Keeping People Safe by Effective Bio-Decontamination of Hospital Rooms and Other Premises
Hydrogen peroxide bio-decontamination is often used for larger spaces such as hospital rooms and other facilities to ensure human safety. When low-temperature gaseous H2O2 is released in a sealed room, it is effective against a broad spectrum of biological organisms – including viruses, spores, bacteria, and fungi – achieving more than a 6-log reduction in the bioburden.
Decontamination conditions in rooms are created using H2O2 vapor generators. There are several different types of vapor generator on the market designed specifically for rooms, sealed enclosures, and whole-facility decontaminations; some are mobile while others are integrated. Vapor generators can even be included as part of HVAC (humidity, ventilation, and air conditioning) systems. In this case, the vaporized H2O2 can be effectively spread throughout the whole target area.
Hydrogen peroxide room decontamination applications range from pharmaceutical and other cleanrooms to hospital visitor and operation rooms, as well as emergency vehicles, virus laboratories, and even aerospace and defense applications. Vapor generators can also be combined or integrated with other devices such as CO2 incubators, biological safety cabinets, or even mobile army tents. We will discuss some of these applications in this blog.
Cleanrooms – defined as rooms designed, maintained, and controlled to prevent particle and microbiological contamination of products – are one of the most common areas where gaseous H2O2 is used. These rooms are assigned and can reproducibly meet an appropriate air cleanliness classification. European cleanrooms are classified into four groups according to the amount of airborne particles in the air and amount of microbes in the area, with separate CFU (colony forming units) limits for air samples, settle and contact plates, as well as finger/glove prints. These cleanroom grades are D, C, B and A, of which A is the purest environment. ISO classification instead defines nine different airborne particle cleanliness classes from ISO9 to ISO1, of which ISO1 is the purest environment. Cleanrooms use high-efficiency particulate (HEPA) filters, which are defined in an upcoming draft of Eudralex EU GMP Volume 4 Annex 1 as air filters with a minimum 0.3 µm particle retaining efficiency of 99.97%.
Cleanrooms may house isolators, Restricted Access Barrier Systems (RABS), transfer systems, and sterilizations chambers. Bio-decontamination using H2O2 takes place in cleanrooms and passive and open RABS at the same time. Other bio-decontamination equipment is typically decontaminated independently.
An increasing awareness of the importance of adequately cleaned premises across the healthcare and research sectors, especially in developed and emerging economies, has led to the wider adoption of H2O2 generators. As outbreaks of multi-antibiotic drug-resistant bacteria and extremely dangerous virus epidemics such as Ebola have increased in recent years, the need to be able to disinfect premises and increase the capability to prevent the spread of these infections in hospitals is evident. Hydrogen peroxide vapor generators are used in hospitals and the healthcare sector in many different applications. The generators are effective in bio-decontaminating intensive care units, operating theaters, procedure rooms, necropsy rooms, emergency and patient rooms, waiting areas, tissue culture labs, incubators, blood banks, and ambulances, and can also be used for decontaminating surgical equipment. Mobile and easily transportable devices equipped with H2O2 vaporization or fumigation instruments are extremely helpful in different types of healthcare facilities.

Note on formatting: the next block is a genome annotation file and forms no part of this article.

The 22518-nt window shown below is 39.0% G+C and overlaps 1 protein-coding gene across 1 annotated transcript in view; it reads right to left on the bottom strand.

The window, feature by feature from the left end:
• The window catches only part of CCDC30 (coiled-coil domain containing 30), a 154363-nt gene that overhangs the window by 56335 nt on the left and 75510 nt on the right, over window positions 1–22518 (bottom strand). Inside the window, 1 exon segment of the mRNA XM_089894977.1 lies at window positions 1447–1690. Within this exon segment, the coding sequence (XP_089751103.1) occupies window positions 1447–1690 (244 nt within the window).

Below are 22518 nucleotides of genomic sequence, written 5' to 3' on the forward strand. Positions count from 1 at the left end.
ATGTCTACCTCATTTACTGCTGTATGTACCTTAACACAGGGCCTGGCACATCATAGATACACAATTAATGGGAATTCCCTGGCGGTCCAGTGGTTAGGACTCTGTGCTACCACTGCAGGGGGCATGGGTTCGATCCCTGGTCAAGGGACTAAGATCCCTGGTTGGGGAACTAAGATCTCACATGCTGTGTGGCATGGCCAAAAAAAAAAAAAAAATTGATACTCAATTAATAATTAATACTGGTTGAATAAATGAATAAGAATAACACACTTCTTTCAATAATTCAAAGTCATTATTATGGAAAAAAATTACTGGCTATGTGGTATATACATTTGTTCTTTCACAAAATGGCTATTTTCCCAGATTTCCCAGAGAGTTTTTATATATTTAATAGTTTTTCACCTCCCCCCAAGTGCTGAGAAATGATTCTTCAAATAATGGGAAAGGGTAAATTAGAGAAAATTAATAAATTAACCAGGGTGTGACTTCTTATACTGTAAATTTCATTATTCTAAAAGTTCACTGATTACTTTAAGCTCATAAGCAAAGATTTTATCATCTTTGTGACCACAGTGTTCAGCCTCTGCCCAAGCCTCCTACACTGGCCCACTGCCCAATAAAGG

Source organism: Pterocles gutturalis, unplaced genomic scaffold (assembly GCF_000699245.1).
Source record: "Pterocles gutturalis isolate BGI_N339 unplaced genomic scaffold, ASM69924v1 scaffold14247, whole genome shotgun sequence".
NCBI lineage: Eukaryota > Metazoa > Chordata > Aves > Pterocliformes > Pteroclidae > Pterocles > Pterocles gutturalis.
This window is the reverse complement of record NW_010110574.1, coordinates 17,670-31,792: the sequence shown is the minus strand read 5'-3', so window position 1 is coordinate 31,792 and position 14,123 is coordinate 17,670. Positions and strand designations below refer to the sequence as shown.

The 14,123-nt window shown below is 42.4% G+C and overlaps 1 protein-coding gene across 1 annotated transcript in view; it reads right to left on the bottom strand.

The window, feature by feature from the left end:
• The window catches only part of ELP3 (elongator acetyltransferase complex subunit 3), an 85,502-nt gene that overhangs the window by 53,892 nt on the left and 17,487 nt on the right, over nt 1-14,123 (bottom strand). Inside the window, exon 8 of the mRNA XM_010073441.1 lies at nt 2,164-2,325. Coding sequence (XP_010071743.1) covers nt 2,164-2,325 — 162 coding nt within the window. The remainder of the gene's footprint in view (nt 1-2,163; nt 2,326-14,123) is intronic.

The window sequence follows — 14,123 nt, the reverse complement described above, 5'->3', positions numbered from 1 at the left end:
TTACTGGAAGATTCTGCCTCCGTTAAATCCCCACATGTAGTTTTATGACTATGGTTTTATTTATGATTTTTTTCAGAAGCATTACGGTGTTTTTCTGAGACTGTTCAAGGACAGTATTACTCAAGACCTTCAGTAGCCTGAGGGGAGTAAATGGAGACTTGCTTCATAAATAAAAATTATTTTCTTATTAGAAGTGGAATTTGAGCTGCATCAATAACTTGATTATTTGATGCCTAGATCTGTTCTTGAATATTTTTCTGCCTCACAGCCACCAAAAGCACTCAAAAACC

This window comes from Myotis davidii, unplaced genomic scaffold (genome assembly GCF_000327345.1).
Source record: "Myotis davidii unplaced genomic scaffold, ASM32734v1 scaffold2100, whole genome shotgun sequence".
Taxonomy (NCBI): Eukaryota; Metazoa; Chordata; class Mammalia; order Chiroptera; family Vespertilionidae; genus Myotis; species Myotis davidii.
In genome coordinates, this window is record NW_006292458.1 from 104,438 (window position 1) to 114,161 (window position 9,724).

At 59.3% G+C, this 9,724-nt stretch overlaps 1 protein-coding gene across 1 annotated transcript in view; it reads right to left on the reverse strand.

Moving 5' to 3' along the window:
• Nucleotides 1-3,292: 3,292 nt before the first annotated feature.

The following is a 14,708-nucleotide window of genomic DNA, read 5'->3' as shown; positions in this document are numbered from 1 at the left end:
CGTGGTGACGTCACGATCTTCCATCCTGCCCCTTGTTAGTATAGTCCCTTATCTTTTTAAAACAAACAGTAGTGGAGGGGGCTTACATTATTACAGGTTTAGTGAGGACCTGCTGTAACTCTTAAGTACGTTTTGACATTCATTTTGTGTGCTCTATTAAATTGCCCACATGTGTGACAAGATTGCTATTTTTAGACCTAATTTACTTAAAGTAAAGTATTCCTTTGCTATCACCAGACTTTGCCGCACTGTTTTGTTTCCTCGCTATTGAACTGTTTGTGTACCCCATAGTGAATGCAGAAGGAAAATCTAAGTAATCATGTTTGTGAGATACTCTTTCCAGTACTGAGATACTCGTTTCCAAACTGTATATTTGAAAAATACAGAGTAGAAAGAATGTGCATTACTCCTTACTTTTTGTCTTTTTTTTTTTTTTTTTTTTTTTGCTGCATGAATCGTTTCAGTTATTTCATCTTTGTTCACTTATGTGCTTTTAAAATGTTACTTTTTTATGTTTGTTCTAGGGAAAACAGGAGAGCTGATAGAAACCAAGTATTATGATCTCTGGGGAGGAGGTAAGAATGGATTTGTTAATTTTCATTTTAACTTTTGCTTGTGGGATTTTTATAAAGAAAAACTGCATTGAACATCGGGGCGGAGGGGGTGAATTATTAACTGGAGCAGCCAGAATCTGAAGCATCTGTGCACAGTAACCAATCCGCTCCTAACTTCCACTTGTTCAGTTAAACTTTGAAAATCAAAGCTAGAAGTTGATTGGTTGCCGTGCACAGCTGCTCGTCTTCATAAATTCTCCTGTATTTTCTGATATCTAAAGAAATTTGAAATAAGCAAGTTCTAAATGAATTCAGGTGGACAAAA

Virus test laboratories
In order to be able to design potential medicines and vaccinations against different types of viruses, it is extremely important to understand, through continuous research work, their infection routes and genomic variation rates using in vitro cell cultures or in vivo testing in animals. The ideology of virus test laboratories is to react quickly to changing disease landscape around the world. Laboratories protect public health and effectively address local concerns. But even with continuous research work, we are always playing catch-up. Researchers in virus laboratories work inside specialized, highly isolated suits with some of the most dangerous pathogens found on earth, including Marburg, Ebola, Zika, Junin, Machupo, and different Hanta viruses. This kind of work would be impossible without agents like vaporized H2O2 that can effectively kill any pathogens existing in the laboratory area. Without H2O2 bio-decontamination, there would be a risk that researchers and other personnel are infected and viruses spread to surrounding premises.